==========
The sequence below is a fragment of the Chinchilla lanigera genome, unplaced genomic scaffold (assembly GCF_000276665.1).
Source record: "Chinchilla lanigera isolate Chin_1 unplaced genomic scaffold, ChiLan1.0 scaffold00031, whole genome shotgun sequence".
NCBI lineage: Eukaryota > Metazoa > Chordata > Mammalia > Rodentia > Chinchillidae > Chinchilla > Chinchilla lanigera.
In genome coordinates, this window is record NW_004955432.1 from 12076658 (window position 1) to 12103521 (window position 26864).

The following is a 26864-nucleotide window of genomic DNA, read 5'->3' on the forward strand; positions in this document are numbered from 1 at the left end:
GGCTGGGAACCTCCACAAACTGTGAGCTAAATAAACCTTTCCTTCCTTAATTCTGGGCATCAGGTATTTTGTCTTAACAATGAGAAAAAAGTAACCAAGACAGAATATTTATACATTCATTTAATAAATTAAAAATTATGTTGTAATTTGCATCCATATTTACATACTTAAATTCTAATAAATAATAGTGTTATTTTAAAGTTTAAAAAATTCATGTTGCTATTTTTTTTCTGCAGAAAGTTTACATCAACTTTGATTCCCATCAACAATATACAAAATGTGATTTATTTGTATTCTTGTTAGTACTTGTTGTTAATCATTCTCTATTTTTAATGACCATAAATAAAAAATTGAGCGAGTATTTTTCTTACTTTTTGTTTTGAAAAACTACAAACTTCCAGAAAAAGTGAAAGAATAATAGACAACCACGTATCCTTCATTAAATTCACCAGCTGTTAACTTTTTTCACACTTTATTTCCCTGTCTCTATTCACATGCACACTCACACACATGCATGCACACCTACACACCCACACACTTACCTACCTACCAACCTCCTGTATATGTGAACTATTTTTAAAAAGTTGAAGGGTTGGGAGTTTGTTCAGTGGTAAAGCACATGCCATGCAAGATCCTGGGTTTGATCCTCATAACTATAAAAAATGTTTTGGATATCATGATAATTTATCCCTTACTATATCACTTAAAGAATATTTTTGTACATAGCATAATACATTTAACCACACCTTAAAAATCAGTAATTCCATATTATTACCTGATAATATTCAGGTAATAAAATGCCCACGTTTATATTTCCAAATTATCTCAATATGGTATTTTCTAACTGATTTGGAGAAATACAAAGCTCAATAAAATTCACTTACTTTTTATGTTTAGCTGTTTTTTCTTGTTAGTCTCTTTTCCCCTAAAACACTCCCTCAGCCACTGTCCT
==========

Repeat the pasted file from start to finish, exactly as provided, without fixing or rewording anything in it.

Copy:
The sequence below is a fragment of the Chinchilla lanigera genome, unplaced genomic scaffold (assembly GCF_000276665.1).
Source record: "Chinchilla lanigera isolate Chin_1 unplaced genomic scaffold, ChiLan1.0 scaffold00031, whole genome shotgun sequence".
NCBI lineage: Eukaryota > Metazoa > Chordata > Mammalia > Rodentia > Chinchillidae > Chinchilla > Chinchilla lanigera.
In genome coordinates, this window is record NW_004955432.1 from 12076658 (window position 1) to 12103521 (window position 26864).

The following is a 26864-nucleotide window of genomic DNA, read 5'->3' on the forward strand; positions in this document are numbered from 1 at the left end:
GGCTGGGAACCTCCACAAACTGTGAGCTAAATAAACCTTTCCTTCCTTAATTCTGGGCATCAGGTATTTTGTCTTAACAATGAGAAAAAAGTAACCAAGACAGAATATTTATACATTCATTTAATAAATTAAAAATTATGTTGTAATTTGCATCCATATTTACATACTTAAATTCTAATAAATAATAGTGTTATTTTAAAGTTTAAAAAATTCATGTTGCTATTTTTTTTCTGCAGAAAGTTTACATCAACTTTGATTCCCATCAACAATATACAAAATGTGATTTATTTGTATTCTTGTTAGTACTTGTTGTTAATCATTCTCTATTTTTAATGACCATAAATAAAAAATTGAGCGAGTATTTTTCTTACTTTTTGTTTTGAAAAACTACAAACTTCCAGAAAAAGTGAAAGAATAATAGACAACCACGTATCCTTCATTAAATTCACCAGCTGTTAACTTTTTTCACACTTTATTTCCCTGTCTCTATTCACATGCACACTCACACACATGCATGCACACCTACACACCCACACACTTACCTACCTACCAACCTCCTGTATATGTGAACTATTTTTAAAAAGTTGAAGGGTTGGGAGTTTGTTCAGTGGTAAAGCACATGCCATGCAAGATCCTGGGTTTGATCCTCATAACTATAAAAAATGTTTTGGATATCATGATAATTTATCCCTTACTATATCACTTAAAGAATATTTTTGTACATAGCATAATACATTTAACCACACCTTAAAAATCAGTAATTCCATATTATTACCTGATAATATTCAGGTAATAAAATGCCCACGTTTATATTTCCAAATTATCTCAATATGGTATTTTCTAACTGATTTGGAGAAATACAAAGCTCAATAAAATTCACTTACTTTTTATGTTTAGCTGTTTTTTCTTGTTAGTCTCTTTTCCCCTAAAACACTCCCTCAGCCACTGTCCT